The Mae Hong Son Loop: A Birthday On The Road, Mae Sariang & the Kaew Komol Crystal Cave

We went to sleep with a four year old boy, and on a misty morning in late November we woke up with a five year old. Presents were opened, bikes were packed up and we headed out to a special birthday breakfast: ice cream.

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I think he likes it.

After a bit of a draining day on the way to Khun Yuam we were in for an easier ride on the smooth road south to Mae Sariang, 100km away.

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We stopped for some coffee and shakes at a restaurant with a look out over a peaceful valley, and they happened to have piles of beautiful Hilltribe clothes for people to try on. It was fascinating to handle and get a close look at the details of their designs.

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I think it rather suited me…

We arrived in Mae Sariang early afternoon and settled into our bungalows – cosy little concrete huts nestled in beautiful gardens overlooking a fish pond. Lovely. We ventured out looking for a cafe, got lost, retraced our steps, found the cafe, sat and had some coffee.

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It was while we sat sipping our lattes whilst overlooking beautiful fields set against a mountainous backdrop that I spied a giant golden statue of Buddha high up on a hill, gleaming in the sunlight. I knew I’d have to visit it up close before we said goodbye to Mae Sariang.

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Luckily we weren’t leaving any time soon.

Kaew Komol Cave

For our first day sightseeing around Mae Sariang we decided to visit Kaew Komol Cave near the town of Mae La Noi, driving 35kms back up the road we’d driven down the day before. You could argue that we should have stoped off at the cave then, when we’d seen the sign on our way past. And you wouldn’t be wrong. Hindsight, and all that…

Tham Kaew Komol is a rare calcium carbonate crystal cave that was first discovered in 1993 and opened to the public in 1995. Unlike the large cavernous caves we’d visited on this trip, Kaew Komol is a rather constricted space. The main section of the cave is a pothole that descends steeply, reaching a depth of over 30m, its walls encrusted with white calcium crystals in a variety of shapes and sizes. Steps and pathways have been concreted in, allowing visitors to view five chambers that widen out of the narrow pothole as they descend.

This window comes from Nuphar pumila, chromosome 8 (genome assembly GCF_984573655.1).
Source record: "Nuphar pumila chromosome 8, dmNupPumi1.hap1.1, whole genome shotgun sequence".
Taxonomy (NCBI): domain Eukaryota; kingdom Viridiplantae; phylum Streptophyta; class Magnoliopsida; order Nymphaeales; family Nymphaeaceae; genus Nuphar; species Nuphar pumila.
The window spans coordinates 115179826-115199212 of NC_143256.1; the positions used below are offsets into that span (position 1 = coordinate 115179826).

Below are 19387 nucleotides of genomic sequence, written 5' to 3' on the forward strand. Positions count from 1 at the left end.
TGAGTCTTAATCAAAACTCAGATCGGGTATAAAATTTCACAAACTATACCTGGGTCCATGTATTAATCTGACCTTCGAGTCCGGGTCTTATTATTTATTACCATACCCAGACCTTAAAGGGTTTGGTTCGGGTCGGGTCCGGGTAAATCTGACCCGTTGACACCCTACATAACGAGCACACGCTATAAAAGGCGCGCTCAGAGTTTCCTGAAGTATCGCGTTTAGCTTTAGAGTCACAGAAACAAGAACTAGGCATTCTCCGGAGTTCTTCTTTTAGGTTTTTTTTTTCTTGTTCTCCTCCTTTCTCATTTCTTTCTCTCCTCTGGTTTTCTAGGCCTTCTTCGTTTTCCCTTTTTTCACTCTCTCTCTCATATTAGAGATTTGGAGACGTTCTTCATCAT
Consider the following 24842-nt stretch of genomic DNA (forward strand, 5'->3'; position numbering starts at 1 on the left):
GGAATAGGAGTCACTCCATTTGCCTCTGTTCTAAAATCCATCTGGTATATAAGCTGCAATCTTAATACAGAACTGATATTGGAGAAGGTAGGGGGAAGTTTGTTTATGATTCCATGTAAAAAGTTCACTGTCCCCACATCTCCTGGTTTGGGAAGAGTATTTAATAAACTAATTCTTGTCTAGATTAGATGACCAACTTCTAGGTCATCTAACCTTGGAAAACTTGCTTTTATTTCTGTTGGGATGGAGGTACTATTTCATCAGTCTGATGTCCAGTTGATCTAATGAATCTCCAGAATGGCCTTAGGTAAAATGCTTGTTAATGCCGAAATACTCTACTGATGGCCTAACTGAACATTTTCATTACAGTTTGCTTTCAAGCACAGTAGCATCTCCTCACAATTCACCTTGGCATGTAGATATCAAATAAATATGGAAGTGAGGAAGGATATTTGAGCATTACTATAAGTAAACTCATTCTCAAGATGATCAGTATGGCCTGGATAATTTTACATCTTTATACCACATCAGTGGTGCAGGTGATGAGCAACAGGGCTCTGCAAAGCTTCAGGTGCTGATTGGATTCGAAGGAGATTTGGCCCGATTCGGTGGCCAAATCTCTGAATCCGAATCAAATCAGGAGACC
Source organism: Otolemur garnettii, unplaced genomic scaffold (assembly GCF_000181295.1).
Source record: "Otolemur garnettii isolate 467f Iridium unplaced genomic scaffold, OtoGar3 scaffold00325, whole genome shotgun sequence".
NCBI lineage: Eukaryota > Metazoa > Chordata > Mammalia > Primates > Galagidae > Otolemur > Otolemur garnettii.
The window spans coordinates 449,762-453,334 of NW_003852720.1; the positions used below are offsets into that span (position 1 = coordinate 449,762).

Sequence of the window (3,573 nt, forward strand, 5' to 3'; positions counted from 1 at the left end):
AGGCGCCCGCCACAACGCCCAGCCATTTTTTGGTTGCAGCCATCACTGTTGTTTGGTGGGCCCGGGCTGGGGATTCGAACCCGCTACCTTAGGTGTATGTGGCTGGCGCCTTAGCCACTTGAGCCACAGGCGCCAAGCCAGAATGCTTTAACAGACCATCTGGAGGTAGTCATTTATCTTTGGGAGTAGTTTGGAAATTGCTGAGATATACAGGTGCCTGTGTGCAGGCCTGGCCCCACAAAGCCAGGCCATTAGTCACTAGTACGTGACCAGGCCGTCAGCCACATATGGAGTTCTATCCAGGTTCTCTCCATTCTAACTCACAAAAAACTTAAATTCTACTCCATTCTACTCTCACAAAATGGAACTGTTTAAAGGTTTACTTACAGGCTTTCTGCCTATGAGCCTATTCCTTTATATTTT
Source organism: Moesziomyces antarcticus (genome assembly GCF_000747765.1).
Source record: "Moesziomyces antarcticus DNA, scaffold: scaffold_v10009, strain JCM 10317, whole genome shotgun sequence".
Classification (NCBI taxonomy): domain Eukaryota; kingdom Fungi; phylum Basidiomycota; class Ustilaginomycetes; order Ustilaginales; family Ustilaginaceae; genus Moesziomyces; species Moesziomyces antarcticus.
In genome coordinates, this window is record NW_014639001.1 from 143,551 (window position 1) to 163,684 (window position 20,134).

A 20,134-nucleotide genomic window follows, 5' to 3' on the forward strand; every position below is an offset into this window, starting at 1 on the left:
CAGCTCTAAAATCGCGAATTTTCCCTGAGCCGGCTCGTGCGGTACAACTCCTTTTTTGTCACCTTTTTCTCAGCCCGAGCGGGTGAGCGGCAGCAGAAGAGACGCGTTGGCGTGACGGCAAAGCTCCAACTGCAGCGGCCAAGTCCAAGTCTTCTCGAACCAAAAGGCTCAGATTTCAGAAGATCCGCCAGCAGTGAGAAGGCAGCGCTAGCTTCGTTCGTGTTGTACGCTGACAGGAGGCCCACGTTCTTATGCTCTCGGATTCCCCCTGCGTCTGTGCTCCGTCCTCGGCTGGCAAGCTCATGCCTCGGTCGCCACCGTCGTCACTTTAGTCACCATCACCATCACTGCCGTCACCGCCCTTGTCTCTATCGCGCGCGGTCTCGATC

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After nearly getting a ton of dirt unloaded onto us from a lorry in front that had to dump its load when it reached a stalemate with a steep hill, we arrived at the car park. You can’t actually drive up to the cave yourself, so once we paid our entrance fee we jumped into a waiting songthaew which sped us up the steep and curving road to the cave’s entrance. We handed over our tickets and were asked to read the list of rules tacked onto a nearby post:

  • No Bags.  Okay, I understand that spaces are narrow, the crystals are delicate, and they don’t want people bashing bags around and ruining things for everyone. Totally reasonable, except they don’t actually have anywhere for you to put your bag while you visit the cave. I mean, I guess you could leave it with the folks taking tickets, if you don’t mind leaving your valuables with total strangers. I had a small bum-bag, I figured I’d be ok. I was pretty sure I could keep my arse away from the precious crystal walls – it’s not that big.
  • No Photography. Why? Because apparently it will damage the crystals. Huh? I don’t get it, someone explain it to me, please. In any case, you are left totally unsupervised in the cave so the rule isn’t exactly enforced. My contraband camera fit in my bumbag, so in it snuck.
  • 20 minute time limit within the cave. Two reasons were presented for this one. The cave area is small so only 20-30 people are allowed in at once. To give everyone a chance to go in and see it, a 20 minute time limit has been put in place. I guess visitor numbers fluctuate, ’cause we had the whole cave to ourselves. The second reason given is that apparently in the deepest caverns, oxygen levels are low so you shouldn’t spend too long down there. I have no way to know if this is true but you’d think if oxygen levels are low enough to worry about, there might be some kind of alert system in place in case someone needs medical attention at the bottom of the cave. There is none. Maybe someone pokes their head in if you disappear for long enough?
  • Don’t touch the crystals, okay? Touching the crystals halts their formation so sure, no probs.

Rules read, we moseyed on over to the entrance, opened the gate and descended into the cave of crystal wonders (and potential death).

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Is it just me…..? Maybe it’s just me.

Maybe it was the power of suggestion, maybe the oxygen really was a bit lower, but I admit I didn’t feel like hanging around down in the bottom chamber too long. It was a neat cave to visit, all the more so because we were alone down there. There’s something about feeling alone deep within the silence of the earth that is fascinating and terrifying at the same time. I understand the draw of caving – to find a cavern previously unknown, where no human foot has ever stepped before you – but I have absolutely no desire to do it myself. None. I’ll stick to nicely prepared caves with pathways and clearly marked exits, thank you.

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The view driving back to Mae Sariang from the cave

We stayed in Mae Sariang for a few more days so I’ll fill you in on our fun there in the next post.

 

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